Most of us have been given the gift of 5 senses: sight, smell, taste, hearing, and touch. These are the channels through which we experience the world, and connect with the world. And those senses are something to be truly thankful for.
Now which of our 5 senses, do you think, is the most important one?
It may surprise you that, from a developmental standpoint, TOUCH is often considered the most important of our senses. Our whole body is designed for greatest touchy-feely experience: the skin we’re in is our largest organ. Under every square INCH of our skin, there are about 1,000 nerve endings – you do the math what that means for our entire body. And each of these nerve endings is wired to our brain, where we register what those nerve endings are picking up on: the pleasurable and relaxing experience of a hot bath. A nice refreshing wind on a hot day. The comfy feel of our favorite sweater. But then also things that set off all the alarm bells in our brain, like discomfort and pain.
And have you ever noticed that we use the word ‘touch’ even in a more figurative sense when something really stirs our soul? ‘That is so touching,’ we say about a gesture that has nothing to do with physical contact. Even the Germans, who have a reputation of being rather reserved and stoic, say, ‘Das berührt mich.’
The first sensual experience we have – while we are still in our mother’s womb – is touch. In fact, the time in the womb is one long, loving embrace. That’s why it is so important that physical contact, touch, continues, right after birth and later on. On the Stanford Hospital educational website, you find the following statement, ‘Skin-to-skin time in the first hour helps regulate babies’ temperature, heart rate, and breathing, and helps them cry less. It also increases mothers’ relaxation hormones.’*
A lack of touch, especially in the early years, can have devastating consequences. An article from the U.S. National Institutes of Health’s National Library of Medicine** states: ‘Developmental delay is often seen in children receiving inadequate or inappropriate sensory stimulation. For example, orphaned infants exposed to the bleakest of conditions in eastern European institutions exhibited impaired growth and cognitive development, as well as an elevated incidence of serious infections and attachment disorders.’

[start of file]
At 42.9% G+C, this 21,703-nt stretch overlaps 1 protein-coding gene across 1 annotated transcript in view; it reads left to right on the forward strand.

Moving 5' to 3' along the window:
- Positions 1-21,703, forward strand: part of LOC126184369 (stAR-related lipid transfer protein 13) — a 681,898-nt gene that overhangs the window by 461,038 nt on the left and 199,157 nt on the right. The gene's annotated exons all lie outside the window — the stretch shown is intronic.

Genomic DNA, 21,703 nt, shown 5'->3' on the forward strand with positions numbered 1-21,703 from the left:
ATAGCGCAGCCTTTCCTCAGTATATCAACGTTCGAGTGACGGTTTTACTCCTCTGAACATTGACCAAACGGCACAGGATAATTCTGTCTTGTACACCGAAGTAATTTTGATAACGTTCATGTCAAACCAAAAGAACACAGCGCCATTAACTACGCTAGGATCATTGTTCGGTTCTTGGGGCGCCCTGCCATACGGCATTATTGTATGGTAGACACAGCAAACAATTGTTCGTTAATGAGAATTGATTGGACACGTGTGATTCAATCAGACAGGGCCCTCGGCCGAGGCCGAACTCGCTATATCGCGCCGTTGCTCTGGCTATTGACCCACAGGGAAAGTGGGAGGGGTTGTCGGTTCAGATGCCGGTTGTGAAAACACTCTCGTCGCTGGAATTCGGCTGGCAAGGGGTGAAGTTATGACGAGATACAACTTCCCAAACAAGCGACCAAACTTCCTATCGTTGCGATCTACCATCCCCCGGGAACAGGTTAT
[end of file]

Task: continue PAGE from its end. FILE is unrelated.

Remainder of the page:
It is scientifically proven: touch is important for young children. But no matter how old we are, we all benefit from touch, physically and mentally. Touch calms us down. Touch is good for body and soul.
Probably all of us have seen the horrendous images of the apartment building that collapsed a couple of days ago just outside Miami. And whenever they showed images of family and friends, anxiously waiting for news on their missing loved ones, what did we see? People holding on to each other in their desperation and grief. Feeling someone’s touch helps us make it through traumatic situations.
Many nurses and doctors, who have taken care of COVID-19 patients in hospitals, described how heartbreaking it was for them to witness the isolation of their patients. To witness how much people craved touch – beyond the utilitarian handling of caretakers. To witness how many people died without being cradled by a loved one, without having their hand held.
Most if not all of us craved physical contact and touch when the pandemic was more rampant in our part of the world. It hurt not to be able to hug our children, our grandchildren, our friends. A very special and important way to connect with others was missing. Thanks be to God that we now are able to touch those who mean something to us again, though still carefully and mindfully.
And at this point a disclaimer: touch can be inappropriate. Not everyone likes to be touched, especially by someone they don’t know or don’t know well enough. Stop touching someone when you sense they are uncomfortable with it. Even better: ask if it’s okay to touch someone…
Throughout the Old Testament, God is described as very sensual. God sees, God hears, God even smells – when Able brings his animal sacrifice, the smell is pleasing to God – but not so pleasing to Cain. God’s physical touch is rare, but it happens – remember the story of God wrestling with Jacob at the banks of the River Jabbok? God uses all senses to connect with creation, to connect with humanity.